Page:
Archive for August, 2006

Why do HTML elements have different widths in MSIE than they do in Firefox?

Thursday, August 31st, 2006

Why do HTML elements have different widths in MSIE than they do in Firefox? The answer is that IE uses a different box model than Firefox. What is the box model?

I looked in Wikipedia for the answer, and this is what I learned:

The box model allows block-level elements - such as paragraphs and block-quotations - to be drawn with padding, borders, and margins.

As defined by those CSS specifications, when a width is explicitly specified for any block-level element it should determine only the width of the content within the box, then the padding, borders and margins added afterwards. Internet Explorer (prior to version 6) instead includes the padding and borders within the specified width, resulting in a narrower box when displayed.

[PPK favors the IE box model, and says,] “Web designers who create boxes for holding content care about the *visible* width of the box, about the distance from border to border. The borders, and not the content, are the visual cues for the user of the site. Nobody is interested in the width of the content.”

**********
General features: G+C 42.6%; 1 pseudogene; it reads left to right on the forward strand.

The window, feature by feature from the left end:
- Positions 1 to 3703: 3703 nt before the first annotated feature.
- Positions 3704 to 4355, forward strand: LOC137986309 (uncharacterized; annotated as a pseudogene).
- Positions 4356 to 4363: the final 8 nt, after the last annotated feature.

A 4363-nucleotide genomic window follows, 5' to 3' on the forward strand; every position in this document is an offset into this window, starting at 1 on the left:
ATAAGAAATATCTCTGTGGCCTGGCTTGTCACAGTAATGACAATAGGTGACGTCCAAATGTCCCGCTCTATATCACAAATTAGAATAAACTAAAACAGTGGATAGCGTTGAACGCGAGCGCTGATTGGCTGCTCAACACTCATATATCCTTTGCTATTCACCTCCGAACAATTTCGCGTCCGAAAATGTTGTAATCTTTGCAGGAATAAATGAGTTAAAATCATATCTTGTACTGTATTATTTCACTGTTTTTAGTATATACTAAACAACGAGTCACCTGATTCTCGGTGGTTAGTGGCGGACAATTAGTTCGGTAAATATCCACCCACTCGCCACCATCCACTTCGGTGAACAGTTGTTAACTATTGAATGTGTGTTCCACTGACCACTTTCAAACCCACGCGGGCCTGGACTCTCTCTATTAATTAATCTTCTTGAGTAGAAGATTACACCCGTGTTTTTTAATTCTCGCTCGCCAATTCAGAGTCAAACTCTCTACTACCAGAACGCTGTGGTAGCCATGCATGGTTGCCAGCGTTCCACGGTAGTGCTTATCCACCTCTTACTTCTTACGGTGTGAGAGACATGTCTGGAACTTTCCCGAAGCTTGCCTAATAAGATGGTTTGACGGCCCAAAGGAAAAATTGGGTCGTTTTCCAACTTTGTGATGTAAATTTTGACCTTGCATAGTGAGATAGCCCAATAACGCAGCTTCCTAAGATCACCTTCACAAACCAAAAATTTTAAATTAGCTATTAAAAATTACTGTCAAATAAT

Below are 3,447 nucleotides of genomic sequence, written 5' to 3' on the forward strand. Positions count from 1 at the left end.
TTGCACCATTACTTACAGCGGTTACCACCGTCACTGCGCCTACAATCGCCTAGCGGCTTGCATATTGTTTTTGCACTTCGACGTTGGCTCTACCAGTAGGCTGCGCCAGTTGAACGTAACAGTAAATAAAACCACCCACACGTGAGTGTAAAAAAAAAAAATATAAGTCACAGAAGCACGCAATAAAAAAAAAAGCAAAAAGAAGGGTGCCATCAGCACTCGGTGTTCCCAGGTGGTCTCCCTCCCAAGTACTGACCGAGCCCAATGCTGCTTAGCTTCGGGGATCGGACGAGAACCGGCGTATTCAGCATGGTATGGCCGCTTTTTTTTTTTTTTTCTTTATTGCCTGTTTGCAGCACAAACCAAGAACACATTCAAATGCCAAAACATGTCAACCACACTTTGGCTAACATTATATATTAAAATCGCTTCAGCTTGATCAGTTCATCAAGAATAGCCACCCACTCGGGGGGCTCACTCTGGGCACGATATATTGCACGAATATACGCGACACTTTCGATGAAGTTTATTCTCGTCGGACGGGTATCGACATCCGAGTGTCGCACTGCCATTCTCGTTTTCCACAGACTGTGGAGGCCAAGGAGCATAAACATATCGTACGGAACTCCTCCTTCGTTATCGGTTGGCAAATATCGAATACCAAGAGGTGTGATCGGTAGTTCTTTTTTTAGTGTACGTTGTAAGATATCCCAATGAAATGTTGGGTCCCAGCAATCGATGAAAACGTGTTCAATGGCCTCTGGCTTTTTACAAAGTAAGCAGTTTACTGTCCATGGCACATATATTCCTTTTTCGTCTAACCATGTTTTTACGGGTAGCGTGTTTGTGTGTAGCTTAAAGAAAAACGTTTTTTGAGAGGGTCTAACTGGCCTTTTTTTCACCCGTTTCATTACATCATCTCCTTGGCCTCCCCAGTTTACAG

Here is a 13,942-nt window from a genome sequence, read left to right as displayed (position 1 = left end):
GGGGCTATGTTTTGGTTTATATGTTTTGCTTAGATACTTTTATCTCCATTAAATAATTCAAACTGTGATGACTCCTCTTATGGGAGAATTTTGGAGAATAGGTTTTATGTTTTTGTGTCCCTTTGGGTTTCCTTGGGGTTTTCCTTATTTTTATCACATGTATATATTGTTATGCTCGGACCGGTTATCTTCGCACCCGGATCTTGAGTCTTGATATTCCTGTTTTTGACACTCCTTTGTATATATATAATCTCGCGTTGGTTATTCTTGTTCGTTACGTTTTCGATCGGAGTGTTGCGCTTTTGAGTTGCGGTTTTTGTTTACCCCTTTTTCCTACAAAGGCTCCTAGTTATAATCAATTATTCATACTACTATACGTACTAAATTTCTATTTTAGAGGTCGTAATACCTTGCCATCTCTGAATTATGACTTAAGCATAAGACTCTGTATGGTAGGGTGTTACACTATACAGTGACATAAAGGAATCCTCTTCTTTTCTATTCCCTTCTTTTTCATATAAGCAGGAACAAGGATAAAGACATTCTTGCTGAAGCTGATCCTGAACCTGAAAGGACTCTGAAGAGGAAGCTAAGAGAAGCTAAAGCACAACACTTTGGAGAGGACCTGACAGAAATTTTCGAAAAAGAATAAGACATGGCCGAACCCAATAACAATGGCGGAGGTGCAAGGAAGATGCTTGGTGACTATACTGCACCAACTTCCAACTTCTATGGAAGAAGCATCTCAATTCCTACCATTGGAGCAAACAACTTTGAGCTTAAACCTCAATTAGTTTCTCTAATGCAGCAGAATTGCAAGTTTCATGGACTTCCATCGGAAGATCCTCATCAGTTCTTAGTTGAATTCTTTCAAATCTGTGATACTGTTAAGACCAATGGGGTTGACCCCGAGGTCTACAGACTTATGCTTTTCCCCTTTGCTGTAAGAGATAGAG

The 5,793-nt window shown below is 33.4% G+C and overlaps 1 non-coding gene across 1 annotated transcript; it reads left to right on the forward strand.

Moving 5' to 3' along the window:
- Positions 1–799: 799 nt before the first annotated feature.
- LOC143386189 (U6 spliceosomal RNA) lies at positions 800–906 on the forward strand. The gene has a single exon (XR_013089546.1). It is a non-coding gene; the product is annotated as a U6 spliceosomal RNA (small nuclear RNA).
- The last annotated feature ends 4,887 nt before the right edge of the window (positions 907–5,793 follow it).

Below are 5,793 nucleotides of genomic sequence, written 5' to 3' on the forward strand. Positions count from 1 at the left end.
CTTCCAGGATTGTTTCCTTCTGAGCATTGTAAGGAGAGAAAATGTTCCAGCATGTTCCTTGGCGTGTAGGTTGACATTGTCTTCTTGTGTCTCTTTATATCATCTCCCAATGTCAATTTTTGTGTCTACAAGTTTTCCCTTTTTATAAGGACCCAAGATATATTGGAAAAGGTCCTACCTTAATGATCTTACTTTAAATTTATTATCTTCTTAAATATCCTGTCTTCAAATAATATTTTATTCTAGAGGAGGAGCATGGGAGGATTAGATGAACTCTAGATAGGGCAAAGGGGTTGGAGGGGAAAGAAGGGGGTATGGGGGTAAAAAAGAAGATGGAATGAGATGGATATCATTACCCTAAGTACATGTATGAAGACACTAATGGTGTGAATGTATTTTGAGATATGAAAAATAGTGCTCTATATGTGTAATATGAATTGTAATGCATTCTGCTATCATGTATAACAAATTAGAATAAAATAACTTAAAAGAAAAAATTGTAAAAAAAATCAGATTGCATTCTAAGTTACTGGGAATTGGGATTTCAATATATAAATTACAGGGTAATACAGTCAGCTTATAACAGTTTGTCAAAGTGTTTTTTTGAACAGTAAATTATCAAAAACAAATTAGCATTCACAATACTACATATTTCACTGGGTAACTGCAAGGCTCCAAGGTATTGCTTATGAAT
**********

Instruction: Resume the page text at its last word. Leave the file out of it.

[Use of the ie box model] can make division of interior space (as one might do for colums in a layout) more difficult using the IE box model.

…if there are two boxes, one inside the other, and the inner box describes its width as 50%, it will be calculated based on the width of the outer box that is reported by the current box model. Since the inner box must exist within the border and padding of the outer box, using the IE box model, the inner box’s 50% width will take up more than 50% of the content space available to it.

Internet Explorer box model bug - Wikipedia, the free encyclopedia